“Practically half of the territory occupied by rebels in recent years in the eastern part of Aleppo has been completely liberated.”

Konashenkov called allegations of large civilian losses during the Syrian government operation alarmist and said Moscow was shocked by what he called the West’s “blindness” when it came to assessing the real situation on the ground.

“More than 80,000 civilians, including tens of thousands of children, had been able to access Russian humanitarian aid in the form of water, food and medical aid as a result of the military breakthrough,” he said.

“These Syrians were used as human shields for long years in Aleppo by terrorists of all allegiances,” said Konashenkov.

However, it seems that this aid came in form of bombs that were used by Assad regime to kill the civilians in Aleppo.

Russian bombers, which have pulverized east Aleppo for much of the past year, were again active on Tuesday, targeting what remained of neighborhoods closer to the Old City

20.000 civilians displaced

Thousands of civilians left their homes fleeing the extreme bombardment and the clashes in the eastern parts of Aleppo.

“Yesterday was the worst day we’ve witnessed since the war started. More than 1,500 families have fled to the regime-controlled west of the city. The bombing is horrific,” Ibrahim Abu Leith, Aleppo-based spokesman for the Civil Defence said on Monday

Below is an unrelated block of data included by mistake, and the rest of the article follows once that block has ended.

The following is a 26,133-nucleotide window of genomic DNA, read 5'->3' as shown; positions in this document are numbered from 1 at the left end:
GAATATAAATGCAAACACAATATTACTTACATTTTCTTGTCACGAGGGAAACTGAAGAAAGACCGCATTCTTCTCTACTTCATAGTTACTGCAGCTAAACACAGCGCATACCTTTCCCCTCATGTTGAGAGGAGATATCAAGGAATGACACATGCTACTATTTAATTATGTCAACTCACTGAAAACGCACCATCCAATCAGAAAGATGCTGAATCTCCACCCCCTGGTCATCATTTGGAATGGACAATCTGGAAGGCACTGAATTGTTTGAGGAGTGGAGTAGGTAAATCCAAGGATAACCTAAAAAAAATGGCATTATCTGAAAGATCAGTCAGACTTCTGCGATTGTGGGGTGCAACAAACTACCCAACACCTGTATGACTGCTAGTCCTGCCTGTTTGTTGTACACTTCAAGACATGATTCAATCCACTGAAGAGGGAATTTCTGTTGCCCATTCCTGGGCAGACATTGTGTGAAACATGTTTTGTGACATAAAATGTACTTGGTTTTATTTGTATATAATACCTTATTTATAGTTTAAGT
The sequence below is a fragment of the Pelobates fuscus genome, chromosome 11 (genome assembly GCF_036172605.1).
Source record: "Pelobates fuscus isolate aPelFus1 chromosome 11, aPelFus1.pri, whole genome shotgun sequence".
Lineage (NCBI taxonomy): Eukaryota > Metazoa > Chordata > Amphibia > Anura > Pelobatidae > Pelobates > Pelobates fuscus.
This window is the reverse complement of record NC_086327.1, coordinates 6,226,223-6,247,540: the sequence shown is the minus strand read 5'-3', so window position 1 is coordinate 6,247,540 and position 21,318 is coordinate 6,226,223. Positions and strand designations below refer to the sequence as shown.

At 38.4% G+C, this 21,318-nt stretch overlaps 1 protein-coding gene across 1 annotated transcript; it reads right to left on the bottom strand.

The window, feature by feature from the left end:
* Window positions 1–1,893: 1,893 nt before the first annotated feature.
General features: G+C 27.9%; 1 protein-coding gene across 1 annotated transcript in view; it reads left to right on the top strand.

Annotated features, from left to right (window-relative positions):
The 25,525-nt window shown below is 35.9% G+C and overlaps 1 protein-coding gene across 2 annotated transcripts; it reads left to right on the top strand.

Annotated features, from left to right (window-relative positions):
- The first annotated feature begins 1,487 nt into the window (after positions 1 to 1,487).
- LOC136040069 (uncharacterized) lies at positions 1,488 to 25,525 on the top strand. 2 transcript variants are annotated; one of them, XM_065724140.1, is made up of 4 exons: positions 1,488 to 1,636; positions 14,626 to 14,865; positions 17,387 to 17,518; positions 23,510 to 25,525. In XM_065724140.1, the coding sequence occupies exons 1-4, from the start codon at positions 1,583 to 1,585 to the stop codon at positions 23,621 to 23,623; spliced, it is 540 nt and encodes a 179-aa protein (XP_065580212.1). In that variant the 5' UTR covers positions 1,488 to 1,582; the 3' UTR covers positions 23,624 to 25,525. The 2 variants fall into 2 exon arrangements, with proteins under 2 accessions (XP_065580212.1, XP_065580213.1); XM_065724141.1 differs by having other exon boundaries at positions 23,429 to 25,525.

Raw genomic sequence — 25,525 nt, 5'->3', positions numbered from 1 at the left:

“The situation is disastrous,” added Ibrahim Abu Al-Leith.

“There is mass displacement and morale is in the gutter,” he said, his voice cracking with emotion.

“People are sleeping in the streets. They don’t have anything to eat or drink, but neither do we,” he told AFP.

“Intensified ground fighting and indiscriminate aerial bombardment over the past few days in eastern Aleppo city has reportedly killed and injured scores of civilians,” said UN humanitarian chief, Stephen O’Brien. “There are no functioning hospitals left, and official food stocks are practically finished.”

the International Committee of the Red Cross (ICRC) said on Tuesday that Some 20,000 people have fled the intensified attacks.

The aid agency said it stood ready to organize medical evacuations of the sick and wounded and called for civilians to be allowed safe passage out of the besieged eastern sector.

The ICRC called again for access to east Aleppo, which it has not been able to reach with food, medicines and other relief supplies since April.

“With no end in sight to the fighting or indeed a wider peace being reached, thousands of more civilians face a daily struggle to survive,” said Marianne Gasser, head of the ICRC delegation in Syria.

“The needs are massive, and the ongoing fighting and insecurity make aid deliveries and repairs difficult,” she said, noting that the ICRC and Syrian Arab Red Crescent (SARC) were helping to dig wells to provide water.